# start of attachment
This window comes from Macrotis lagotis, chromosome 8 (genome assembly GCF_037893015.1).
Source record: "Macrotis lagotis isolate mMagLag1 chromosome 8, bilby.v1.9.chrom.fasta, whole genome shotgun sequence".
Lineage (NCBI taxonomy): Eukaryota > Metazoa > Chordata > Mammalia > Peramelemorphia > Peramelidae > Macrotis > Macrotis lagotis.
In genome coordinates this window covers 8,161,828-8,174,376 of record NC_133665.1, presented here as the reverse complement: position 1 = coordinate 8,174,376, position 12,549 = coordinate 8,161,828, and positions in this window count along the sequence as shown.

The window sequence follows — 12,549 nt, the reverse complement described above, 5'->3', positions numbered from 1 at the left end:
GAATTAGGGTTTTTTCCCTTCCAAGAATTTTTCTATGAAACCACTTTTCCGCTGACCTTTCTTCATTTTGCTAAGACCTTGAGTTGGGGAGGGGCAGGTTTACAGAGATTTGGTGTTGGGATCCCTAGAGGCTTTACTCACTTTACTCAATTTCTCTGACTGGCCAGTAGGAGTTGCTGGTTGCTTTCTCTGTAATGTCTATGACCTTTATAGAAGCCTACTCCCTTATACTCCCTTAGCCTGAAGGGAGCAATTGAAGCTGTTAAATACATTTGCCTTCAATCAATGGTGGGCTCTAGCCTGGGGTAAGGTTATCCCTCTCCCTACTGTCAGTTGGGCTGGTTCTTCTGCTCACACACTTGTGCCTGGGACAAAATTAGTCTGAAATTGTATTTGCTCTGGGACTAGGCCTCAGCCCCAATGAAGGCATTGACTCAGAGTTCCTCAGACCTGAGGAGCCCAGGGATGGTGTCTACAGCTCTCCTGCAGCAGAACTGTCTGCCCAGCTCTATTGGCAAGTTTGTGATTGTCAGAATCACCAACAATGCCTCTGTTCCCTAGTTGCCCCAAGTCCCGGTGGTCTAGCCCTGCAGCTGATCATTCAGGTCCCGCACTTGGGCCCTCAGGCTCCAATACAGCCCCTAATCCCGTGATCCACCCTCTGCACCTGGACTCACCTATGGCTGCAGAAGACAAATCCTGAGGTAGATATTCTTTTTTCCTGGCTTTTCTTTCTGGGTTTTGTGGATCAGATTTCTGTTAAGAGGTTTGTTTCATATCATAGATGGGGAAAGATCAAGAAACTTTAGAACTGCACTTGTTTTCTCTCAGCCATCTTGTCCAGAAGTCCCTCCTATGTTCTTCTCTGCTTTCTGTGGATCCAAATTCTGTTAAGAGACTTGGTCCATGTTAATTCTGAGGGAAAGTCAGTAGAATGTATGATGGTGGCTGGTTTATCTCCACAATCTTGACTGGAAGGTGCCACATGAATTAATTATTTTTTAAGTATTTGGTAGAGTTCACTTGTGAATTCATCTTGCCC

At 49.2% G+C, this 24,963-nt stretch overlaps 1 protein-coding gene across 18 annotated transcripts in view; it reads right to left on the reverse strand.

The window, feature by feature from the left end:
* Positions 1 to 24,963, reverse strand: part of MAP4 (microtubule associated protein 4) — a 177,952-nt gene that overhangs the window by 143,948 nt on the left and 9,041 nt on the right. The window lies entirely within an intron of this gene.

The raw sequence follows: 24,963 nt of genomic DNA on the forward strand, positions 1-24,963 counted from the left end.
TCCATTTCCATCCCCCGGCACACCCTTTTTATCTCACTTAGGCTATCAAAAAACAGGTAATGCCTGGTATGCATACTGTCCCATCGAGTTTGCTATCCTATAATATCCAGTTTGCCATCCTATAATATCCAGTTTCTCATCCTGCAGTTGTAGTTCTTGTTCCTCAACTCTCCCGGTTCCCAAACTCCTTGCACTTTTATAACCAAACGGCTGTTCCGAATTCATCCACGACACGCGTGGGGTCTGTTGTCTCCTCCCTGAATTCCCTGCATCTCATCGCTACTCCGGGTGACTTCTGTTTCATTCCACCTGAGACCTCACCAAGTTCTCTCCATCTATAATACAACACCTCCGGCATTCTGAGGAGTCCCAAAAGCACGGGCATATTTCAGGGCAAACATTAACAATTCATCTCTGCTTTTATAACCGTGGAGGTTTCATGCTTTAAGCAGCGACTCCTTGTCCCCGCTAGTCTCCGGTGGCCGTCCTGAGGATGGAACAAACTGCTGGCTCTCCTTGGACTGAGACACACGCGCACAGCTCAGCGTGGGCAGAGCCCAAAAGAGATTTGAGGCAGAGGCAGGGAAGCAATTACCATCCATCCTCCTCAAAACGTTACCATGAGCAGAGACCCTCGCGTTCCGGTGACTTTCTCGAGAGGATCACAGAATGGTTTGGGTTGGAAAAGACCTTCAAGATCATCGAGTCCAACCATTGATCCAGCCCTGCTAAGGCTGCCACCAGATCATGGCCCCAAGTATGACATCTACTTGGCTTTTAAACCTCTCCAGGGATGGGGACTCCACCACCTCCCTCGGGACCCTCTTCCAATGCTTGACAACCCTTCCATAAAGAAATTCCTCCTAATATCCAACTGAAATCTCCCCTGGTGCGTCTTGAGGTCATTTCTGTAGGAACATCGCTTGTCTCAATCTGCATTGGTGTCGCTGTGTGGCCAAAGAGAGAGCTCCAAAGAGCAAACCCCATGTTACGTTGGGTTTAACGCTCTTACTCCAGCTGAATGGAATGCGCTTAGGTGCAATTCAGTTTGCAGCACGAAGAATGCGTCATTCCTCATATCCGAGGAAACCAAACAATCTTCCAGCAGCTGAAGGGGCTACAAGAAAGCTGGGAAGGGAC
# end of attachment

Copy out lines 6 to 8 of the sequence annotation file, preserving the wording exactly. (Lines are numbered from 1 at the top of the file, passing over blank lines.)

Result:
GAATTAGGGTTTTTTCCCTTCCAAGAATTTTTCTATGAAACCACTTTTCCGCTGACCTTTCTTCATTTTGCTAAGACCTTGAGTTGGGGAGGGGCAGGTTTACAGAGATTTGGTGTTGGGATCCCTAGAGGCTTTACTCACTTTACTCAATTTCTCTGACTGGCCAGTAGGAGTTGCTGGTTGCTTTCTCTGTAATGTCTATGACCTTTATAGAAGCCTACTCCCTTATACTCCCTTAGCCTGAAGGGAGCAATTGAAGCTGTTAAATACATTTGCCTTCAATCAATGGTGGGCTCTAGCCTGGGGTAAGGTTATCCCTCTCCCTACTGTCAGTTGGGCTGGTTCTTCTGCTCACACACTTGTGCCTGGGACAAAATTAGTCTGAAATTGTATTTGCTCTGGGACTAGGCCTCAGCCCCAATGAAGGCATTGACTCAGAGTTCCTCAGACCTGAGGAGCCCAGGGATGGTGTCTACAGCTCTCCTGCAGCAGAACTGTCTGCCCAGCTCTATTGGCAAGTTTGTGATTGTCAGAATCACCAACAATGCCTCTGTTCCCTAGTTGCCCCAAGTCCCGGTGGTCTAGCCCTGCAGCTGATCATTCAGGTCCCGCACTTGGGCCCTCAGGCTCCAATACAGCCCCTAATCCCGTGATCCACCCTCTGCACCTGGACTCACCTATGGCTGCAGAAGACAAATCCTGAGGTAGATATTCTTTTTTCCTGGCTTTTCTTTCTGGGTTTTGTGGATCAGATTTCTGTTAAGAGGTTTGTTTCATATCATAGATGGGGAAAGATCAAGAAACTTTAGAACTGCACTTGTTTTCTCTCAGCCATCTTGTCCAGAAGTCCCTCCTATGTTCTTCTCTGCTTTCTGTGGATCCAAATTCTGTTAAGAGACTTGGTCCATGTTAATTCTGAGGGAAAGTCAGTAGAATGTATGATGGTGGCTGGTTTATCTCCACAATCTTGACTGGAAGGTGCCACATGAATTAATTATTTTTTAAGTATTTGGTAGAGTTCACTTGTGAATTCATCTTGCCC

At 49.2% G+C, this 24,963-nt stretch overlaps 1 protein-coding gene across 18 annotated transcripts in view; it reads right to left on the reverse strand.

The window, feature by feature from the left end: